Important Facts You Need To Know About Hiccups
Hiccups are short contractions of the diaphragm or large muscle dividing the chest from the abdomen, or simple its a sudden, involuntary contractions of the diaphragm muscle. These may result in crowing or gasping sounds.
Possible Causes of Hiccups
- Eating and drinking too quickly.
- Drink carbonated beverages or alcohol.
- Eat too much.
- Swallowing air
- Some medications, noxious fumes, anxiety and stress
- Hiccups may occur during pregnancy
- Sometimes it is associated with some serious underlying conditions which include:
- Amebic infections.
- Pneumonia and drunkenness.
- Cancer and tumors.
- Disorders of the stomach or esophagus, including GERD (a gastrointestinal and abdominal disorder).
- Pancreatitis and bladder irritation.
- Hepatitis and liver cancer.
Avoid anything that will irritate the diaphragm such as eating too much or too fast (especially fatty foods) or drinking too much (alcohol or carbonated drinks) can make a person prone to having hiccups.
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You can try simple measures, such as:
- Deep breathing
- Drinking a glassful of water rapidly.
- Holding the breath or breathing into a paper bag will help to build up the carbon dioxide in the body and this may relieve the hiccups.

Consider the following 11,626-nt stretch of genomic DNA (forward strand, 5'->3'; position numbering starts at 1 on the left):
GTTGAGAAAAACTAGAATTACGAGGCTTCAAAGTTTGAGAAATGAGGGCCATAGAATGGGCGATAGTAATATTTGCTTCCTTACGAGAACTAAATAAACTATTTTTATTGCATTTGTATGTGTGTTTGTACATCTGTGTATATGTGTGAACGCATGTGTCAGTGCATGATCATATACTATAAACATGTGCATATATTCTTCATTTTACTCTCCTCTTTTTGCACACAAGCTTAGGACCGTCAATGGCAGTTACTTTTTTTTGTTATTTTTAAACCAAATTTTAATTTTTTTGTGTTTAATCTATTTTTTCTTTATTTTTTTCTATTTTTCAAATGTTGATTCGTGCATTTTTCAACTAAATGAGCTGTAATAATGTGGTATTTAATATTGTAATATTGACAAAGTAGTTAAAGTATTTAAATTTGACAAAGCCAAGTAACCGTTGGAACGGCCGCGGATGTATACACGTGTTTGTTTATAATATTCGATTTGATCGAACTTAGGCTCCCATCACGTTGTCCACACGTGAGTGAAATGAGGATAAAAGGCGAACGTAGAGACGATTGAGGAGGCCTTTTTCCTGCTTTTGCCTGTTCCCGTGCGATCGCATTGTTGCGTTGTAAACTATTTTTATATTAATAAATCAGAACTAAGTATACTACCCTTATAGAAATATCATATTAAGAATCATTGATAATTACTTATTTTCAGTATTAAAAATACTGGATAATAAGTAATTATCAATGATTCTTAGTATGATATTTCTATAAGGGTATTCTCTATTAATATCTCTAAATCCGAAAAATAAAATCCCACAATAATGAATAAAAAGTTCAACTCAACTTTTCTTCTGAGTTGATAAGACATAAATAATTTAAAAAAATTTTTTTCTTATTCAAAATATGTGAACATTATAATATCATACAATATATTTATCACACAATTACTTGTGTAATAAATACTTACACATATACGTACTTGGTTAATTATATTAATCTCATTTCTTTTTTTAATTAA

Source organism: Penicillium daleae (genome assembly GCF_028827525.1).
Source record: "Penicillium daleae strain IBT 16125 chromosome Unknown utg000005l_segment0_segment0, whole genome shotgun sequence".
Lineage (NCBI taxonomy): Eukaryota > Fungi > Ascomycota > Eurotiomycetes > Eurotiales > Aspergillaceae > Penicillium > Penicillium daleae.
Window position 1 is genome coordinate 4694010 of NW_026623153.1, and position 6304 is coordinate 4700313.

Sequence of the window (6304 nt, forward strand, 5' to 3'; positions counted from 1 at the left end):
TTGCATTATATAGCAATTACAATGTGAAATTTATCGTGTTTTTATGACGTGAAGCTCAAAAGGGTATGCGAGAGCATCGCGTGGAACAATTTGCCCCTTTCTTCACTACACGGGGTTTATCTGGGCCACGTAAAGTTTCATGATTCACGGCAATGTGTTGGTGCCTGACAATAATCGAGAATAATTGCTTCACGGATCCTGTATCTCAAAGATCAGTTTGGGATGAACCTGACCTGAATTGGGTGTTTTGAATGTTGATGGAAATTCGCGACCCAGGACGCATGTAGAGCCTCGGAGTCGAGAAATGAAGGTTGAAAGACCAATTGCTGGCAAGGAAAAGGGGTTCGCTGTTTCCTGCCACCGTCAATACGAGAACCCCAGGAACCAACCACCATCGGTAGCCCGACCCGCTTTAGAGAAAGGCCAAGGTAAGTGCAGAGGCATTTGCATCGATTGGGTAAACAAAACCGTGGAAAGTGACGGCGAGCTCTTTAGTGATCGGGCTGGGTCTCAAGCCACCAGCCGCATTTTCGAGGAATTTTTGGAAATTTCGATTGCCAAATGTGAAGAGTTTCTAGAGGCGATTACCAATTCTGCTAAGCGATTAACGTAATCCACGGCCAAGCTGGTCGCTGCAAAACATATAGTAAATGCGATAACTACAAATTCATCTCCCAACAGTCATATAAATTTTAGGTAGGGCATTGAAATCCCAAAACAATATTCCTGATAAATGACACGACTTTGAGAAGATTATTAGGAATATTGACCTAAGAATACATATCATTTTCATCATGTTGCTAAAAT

- Tickling the nose or throat is also beneficial.
- Puling on the tongue.
- Swallowing dry bread or crushed ice
At times a mild sedative will relieve the condition.
In more serious uncontrollable hiccups, it may be necessary to consider surgery on one of the phrenic nerves, but this is the last resort when all else has failed.
You should see your doctor right away if the condition become chronic and persistent:
- if its last more than 3 hours
- finding it difficult to speak
- When the hiccups obstruct your sleeping pattern
- Eating food becomes difficult
- Causes reflux of food or vomiting.
Specialists who may be involved in treating hiccups include an otolaryngologist (an ear, nose, and throat specialist, or ENT), a gastroenterologist (a specialist in the digestive tract), a neurologist (a specialist in the brain and nervous system), a pulmonologist (a lung specialist), or a psychologist.